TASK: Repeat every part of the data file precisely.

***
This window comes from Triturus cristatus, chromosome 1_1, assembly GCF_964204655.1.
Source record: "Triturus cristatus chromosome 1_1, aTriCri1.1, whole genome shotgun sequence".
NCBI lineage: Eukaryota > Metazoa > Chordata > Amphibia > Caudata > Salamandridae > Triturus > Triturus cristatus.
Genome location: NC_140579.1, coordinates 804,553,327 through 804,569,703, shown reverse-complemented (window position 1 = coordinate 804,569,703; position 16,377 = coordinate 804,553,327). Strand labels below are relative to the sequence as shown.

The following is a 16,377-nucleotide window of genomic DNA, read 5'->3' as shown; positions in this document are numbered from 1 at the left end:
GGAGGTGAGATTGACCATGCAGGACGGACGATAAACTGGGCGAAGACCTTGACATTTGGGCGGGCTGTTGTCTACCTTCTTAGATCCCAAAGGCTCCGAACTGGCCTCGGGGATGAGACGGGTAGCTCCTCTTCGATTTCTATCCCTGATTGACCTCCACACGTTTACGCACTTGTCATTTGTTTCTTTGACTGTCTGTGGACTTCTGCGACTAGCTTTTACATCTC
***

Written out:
This window comes from Triturus cristatus, chromosome 1_1, assembly GCF_964204655.1.
Source record: "Triturus cristatus chromosome 1_1, aTriCri1.1, whole genome shotgun sequence".
NCBI lineage: Eukaryota > Metazoa > Chordata > Amphibia > Caudata > Salamandridae > Triturus > Triturus cristatus.
Genome location: NC_140579.1, coordinates 804,553,327 through 804,569,703, shown reverse-complemented (window position 1 = coordinate 804,569,703; position 16,377 = coordinate 804,553,327). Strand labels below are relative to the sequence as shown.

The following is a 16,377-nucleotide window of genomic DNA, read 5'->3' as shown; positions in this document are numbered from 1 at the left end:
GGAGGTGAGATTGACCATGCAGGACGGACGATAAACTGGGCGAAGACCTTGACATTTGGGCGGGCTGTTGTCTACCTTCTTAGATCCCAAAGGCTCCGAACTGGCCTCGGGGATGAGACGGGTAGCTCCTCTTCGATTTCTATCCCTGATTGACCTCCACACGTTTACGCACTTGTCATTTGTTTCTTTGACTGTCTGTGGACTTCTGCGACTAGCTTTTACATCTC